In 1972, the Popular Revolutionary Front for the Liberation of Palestine was formed following a split in PFLP.
The PFLP had a troubled relationship with George Habash's one-time deputy, Wadie Haddad, who was eventually expelled. There are allegations that he was a Soviet agent, but this is not accepted by everyone.
After the eruption of the First Intifada and the subsequent Oslo Accords the PFLP had difficulty establishing itself in the West Bank and Gaza Strip. The boycott of the 1996 elections gave many the impression that the PFLP was irrelevant to developments inside Palestine. At that time (1993–96) Hamas enjoyed rapidly rising popularity in the wake of their successful strategy of suicide bombings devised by Yahya Ayyash ("the Engineer"). Also, the fall of the Soviet Union together with the rise in the Arab world of Islamism—and particularly the increased popularity of the Islamist groups Hamas and Palestinian Islamic Jihad—disoriented many left activists who looked towards the Soviet Union, and has marginalised the PFLP's role in Palestinian politics and armed resistance. However, the organization retains considerable political influence within the PLO, since no new elections have been held for the organisation's legislative body, the PNC.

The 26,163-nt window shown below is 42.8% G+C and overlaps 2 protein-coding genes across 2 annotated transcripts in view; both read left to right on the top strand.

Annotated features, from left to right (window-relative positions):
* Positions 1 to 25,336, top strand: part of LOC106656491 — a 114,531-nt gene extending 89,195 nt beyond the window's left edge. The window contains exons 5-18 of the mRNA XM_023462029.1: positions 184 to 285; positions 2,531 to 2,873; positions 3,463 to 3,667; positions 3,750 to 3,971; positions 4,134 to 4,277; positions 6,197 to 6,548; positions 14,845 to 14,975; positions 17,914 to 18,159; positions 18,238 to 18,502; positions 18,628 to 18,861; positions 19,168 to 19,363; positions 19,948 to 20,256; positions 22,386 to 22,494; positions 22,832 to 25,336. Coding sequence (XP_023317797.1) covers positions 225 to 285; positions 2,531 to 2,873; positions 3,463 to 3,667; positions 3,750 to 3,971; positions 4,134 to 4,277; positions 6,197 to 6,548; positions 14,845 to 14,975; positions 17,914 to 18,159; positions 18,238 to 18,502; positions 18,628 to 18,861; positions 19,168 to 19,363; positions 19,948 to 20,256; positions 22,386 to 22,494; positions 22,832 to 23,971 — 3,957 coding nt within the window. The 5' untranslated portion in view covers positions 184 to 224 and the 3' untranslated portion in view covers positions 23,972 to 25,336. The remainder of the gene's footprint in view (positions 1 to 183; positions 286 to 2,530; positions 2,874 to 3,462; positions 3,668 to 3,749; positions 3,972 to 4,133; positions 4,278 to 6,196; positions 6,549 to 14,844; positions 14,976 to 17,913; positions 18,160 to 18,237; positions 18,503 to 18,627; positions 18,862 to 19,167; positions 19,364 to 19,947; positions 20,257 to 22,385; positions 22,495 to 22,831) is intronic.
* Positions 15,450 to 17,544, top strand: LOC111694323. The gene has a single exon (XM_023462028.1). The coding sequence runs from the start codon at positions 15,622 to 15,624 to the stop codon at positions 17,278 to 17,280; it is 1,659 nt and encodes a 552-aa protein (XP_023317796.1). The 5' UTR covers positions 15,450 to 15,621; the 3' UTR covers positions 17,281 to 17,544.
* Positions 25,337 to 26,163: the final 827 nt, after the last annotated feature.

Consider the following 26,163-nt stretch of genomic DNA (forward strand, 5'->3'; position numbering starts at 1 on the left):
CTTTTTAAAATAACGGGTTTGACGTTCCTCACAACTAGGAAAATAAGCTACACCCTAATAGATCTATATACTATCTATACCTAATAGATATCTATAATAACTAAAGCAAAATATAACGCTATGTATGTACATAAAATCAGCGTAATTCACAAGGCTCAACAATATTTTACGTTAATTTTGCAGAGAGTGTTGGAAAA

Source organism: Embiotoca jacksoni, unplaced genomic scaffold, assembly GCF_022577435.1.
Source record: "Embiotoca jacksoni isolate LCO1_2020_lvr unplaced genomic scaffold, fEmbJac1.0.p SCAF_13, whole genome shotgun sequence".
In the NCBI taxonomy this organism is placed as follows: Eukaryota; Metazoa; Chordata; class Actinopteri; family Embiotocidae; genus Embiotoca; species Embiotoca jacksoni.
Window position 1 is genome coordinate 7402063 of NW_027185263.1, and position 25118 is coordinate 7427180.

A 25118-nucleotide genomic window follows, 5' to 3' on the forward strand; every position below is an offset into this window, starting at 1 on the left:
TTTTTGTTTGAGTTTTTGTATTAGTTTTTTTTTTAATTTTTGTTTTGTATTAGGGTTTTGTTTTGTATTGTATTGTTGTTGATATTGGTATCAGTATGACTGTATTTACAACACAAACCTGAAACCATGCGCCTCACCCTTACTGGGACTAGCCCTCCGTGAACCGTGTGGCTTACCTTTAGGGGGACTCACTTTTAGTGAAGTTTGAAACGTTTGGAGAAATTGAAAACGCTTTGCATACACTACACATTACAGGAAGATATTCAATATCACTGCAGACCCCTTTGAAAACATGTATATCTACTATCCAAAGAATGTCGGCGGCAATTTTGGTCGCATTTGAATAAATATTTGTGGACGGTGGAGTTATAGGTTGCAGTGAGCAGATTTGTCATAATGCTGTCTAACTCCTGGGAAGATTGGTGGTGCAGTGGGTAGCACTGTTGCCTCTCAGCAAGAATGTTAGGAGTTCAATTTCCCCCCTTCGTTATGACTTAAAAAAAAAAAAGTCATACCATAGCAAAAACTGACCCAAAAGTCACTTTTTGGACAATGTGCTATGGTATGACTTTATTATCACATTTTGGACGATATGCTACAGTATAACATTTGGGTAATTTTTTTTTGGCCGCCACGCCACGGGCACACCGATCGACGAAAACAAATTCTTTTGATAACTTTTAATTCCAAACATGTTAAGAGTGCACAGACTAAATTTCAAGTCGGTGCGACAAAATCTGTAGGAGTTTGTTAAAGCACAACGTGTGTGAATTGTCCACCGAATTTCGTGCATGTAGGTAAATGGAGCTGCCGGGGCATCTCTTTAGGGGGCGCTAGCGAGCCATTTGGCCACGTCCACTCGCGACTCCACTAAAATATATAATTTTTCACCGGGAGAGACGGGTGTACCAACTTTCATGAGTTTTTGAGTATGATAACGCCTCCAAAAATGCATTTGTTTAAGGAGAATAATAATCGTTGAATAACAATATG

As a result of its post-Oslo weakness, the PFLP has been forced to adapt slowly and find partners among politically active, preferably young, Palestinians in the West Bank and Gaza, in order to compensate for their dependence on their aging commanders returning from or remaining in exile. The PFLP has therefore formed alliances with other leftist groups formed within the Palestinian Authority, including the Palestinian People's Party, the Popular Resistance Committees of Gaza.
The PFLP is powerful politically in the Ramallah area, the eastern districts and suburbs of Jerusalem and Bethlehem, the primarily Christian Refidyeh district of Nablus, but has far less strength in the rest of the West Bank, and is of little or no threat to the established Hamas and Fatah movements in Gaza.
The PFLP participated in the Palestinian legislative elections of 2006 as the "Martyr Abu Ali Mustafa List". It won 4.2% of the popular vote and took three of the 132 seats in the Palestinian Legislative Council. Its deputies are Ahmad Sa'adat, Jamil Majdalawi, and Khalida Jarrar. In the lists, its best vote was 9.4% in Bethlehem, followed by 6.6% in Ramallah and al-Bireh, and 6.5% in North Gaza.